A 30-year-old Secaucus man is being lauded as a hero after he jumped into the murky waters of the Passaic River on Tuesday, June 14, to save a woman who drove her vehicle into the river moments earlier.
Nutley police said a vehicle, occupied by a 50-year-old Cranford woman, jumped a small curb on a landing on Dock St. at around 8:30 a.m., into 10 feet of water.
The Secaucus man who rescued the driver, Jason Moss, told Det. Sgt. Anthony Montanari, the NPD’s public-information officer, that he had been in a gym across the river in Lyndhurst — King’s Court — when a witness yelled for someone to call 9-1-1. Moss said there wasn’t time to think about anything other than helping, however.
So, he told police, he changed clothes quickly, got over to the Nutley side of the Passaic and dove into the water.
Moss told The Observer how everything unfolded.
“Well, it’s been a whirlwind day to say the least,” Moss said. “I’m a little sore — my leg is sore — but I got a tetanus and the doctor told me I am going to be OK. Doctor also gave me antibiotics.
“I was across the river at the gym — and I guess this is just how I was raised. I knew I had to do the right thing. I left the gym, took off my dress clothes, threw my shorts back on and I knew there was a boat launch there. At this point, the car is about 75% under water. There was another person over there and he kept saying ‘I can’t swim.’ Now, I’m not a professional swimmer, but I am athletic.”
Moss said he didn’t realize, at first, that the water was fairly shallow at the Nutley shore line.
“It was only 10 feet deep, so I scraped my leg when I first jumped in,” Moss said. “When I got to the vehicle, the window was closed, it was under water, and I was having trouble getting the door open. I really struggled at first.”
It was at this point he said he was worried he mightn’t be able to get the door open.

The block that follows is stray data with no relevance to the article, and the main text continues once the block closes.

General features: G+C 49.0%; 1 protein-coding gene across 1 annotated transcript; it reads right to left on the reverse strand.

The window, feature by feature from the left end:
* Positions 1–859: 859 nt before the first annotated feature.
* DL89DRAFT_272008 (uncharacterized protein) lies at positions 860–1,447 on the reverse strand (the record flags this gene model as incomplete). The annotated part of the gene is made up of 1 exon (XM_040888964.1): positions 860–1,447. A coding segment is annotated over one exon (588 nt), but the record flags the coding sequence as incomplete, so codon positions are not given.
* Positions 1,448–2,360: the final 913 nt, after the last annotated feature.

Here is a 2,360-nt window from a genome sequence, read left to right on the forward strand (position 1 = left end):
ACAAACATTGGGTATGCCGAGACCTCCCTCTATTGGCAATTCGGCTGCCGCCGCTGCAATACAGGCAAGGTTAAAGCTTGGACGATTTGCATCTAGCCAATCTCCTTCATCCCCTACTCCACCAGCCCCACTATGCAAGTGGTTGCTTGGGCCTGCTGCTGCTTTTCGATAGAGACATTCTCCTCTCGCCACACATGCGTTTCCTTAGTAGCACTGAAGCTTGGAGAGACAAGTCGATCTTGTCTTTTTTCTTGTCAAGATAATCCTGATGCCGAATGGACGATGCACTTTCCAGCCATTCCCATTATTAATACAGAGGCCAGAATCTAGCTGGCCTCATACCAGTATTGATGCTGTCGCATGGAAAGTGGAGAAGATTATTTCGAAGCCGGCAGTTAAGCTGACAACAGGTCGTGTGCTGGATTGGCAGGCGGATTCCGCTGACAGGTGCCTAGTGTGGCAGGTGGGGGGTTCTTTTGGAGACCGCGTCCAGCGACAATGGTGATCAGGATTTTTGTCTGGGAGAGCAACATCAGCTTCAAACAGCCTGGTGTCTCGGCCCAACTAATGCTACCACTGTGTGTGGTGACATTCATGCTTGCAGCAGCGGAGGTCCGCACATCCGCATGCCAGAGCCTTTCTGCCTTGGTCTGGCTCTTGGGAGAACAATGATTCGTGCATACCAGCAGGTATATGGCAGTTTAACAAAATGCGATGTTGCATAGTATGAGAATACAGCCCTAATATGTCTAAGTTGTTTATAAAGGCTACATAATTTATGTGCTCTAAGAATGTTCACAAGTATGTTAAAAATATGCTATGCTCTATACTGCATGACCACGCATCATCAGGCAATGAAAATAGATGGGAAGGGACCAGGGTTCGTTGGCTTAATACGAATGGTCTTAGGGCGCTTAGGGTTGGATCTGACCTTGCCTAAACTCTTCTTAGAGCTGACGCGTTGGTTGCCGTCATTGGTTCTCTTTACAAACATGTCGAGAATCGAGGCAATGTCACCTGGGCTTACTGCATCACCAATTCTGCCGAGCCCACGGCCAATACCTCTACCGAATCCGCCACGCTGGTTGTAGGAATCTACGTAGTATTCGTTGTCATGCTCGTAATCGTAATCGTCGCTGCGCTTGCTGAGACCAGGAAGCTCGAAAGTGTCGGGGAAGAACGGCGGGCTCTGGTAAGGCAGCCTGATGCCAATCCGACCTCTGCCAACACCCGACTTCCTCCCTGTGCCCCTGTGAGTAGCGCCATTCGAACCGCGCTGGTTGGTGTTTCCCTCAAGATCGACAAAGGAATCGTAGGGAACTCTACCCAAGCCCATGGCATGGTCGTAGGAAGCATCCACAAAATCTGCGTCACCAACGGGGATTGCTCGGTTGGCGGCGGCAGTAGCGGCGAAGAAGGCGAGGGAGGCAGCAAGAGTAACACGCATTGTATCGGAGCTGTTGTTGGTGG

“So I looked back to see if any of the rescuers were there yet. They weren’t. But at this point, I knew I definitely had to get that door open or this woman was going to die. She was already unconscious. So I put my foot onto the vehicle and I gave it all I had — everything — and I was able to get it open and pull her out of the vehicle.”
Moss said he carried the woman over to the shoreline — a short distance from the sinking vehicle — and first responders took her to safety.
“I was fortunate — just as I got her out, there were the rescuers,” Moss said. “But now we were all worried there might be someone else in the car. I asked them if they wanted me to go back to check, but at that moment, the woman woke up and she said she was by herself.”
All in a day’s work for Moss.
“I’ll be back at the gym tomorrow,” he said. “I’m not a hero — just paying it forward.”
Meanwhile, first responders from Nutley, Lyndhurst and Belleville treated the woman at the scene. She was later taken to an area hospital with non-life-threatening injuries. Moss refused treatment at the scene, but later took himself to a local urgent-care center to get a tetanus shot for a scrape he sustained on his leg when he first dove into the water.
Nutley police Chief Thomas Strumolo said the woman would have “surely drowned” has Moss not been there because the water had already flowed over the roof of her car when she was pulled from it.
Police Director and Commissioner Alphonse Petracco lauded Moss.
“Jason Moss is a hero,” Petracco said. “His quick action and zero hesitation, risking his own safety to help a complete stranger, exemplifies what a hero is. I am grateful the woman wasn’t seriously injured.”
The incident remains under investigation as to how and why the vehicle, a 2008 Mercury Wagon, ended up in the Passaic.
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Kevin A. Canessa Jr. is the editor of and broadcaster at The Observer, a place where he has served on and off since 2006. He is responsible for the editorial content of the newspaper and website, the production of the e-Newspaper, writing several stories per week (including the weekly editorial), conducting live broadcasts on Facebook Live, including a weekly recap of the news — and much more behind the scenes. Between 2006 and 2008, he introduced the newspaper to its first-ever blog — which included podcasts, audio and video. Originally from Jersey City, Kevin lived in Kearny until 2004, lived in Port St. Lucie. Florida, for four years until February 2016 and in March of that year, he moved back to West Hudson to return to The Observer full time. Click Here to send Kevin an email.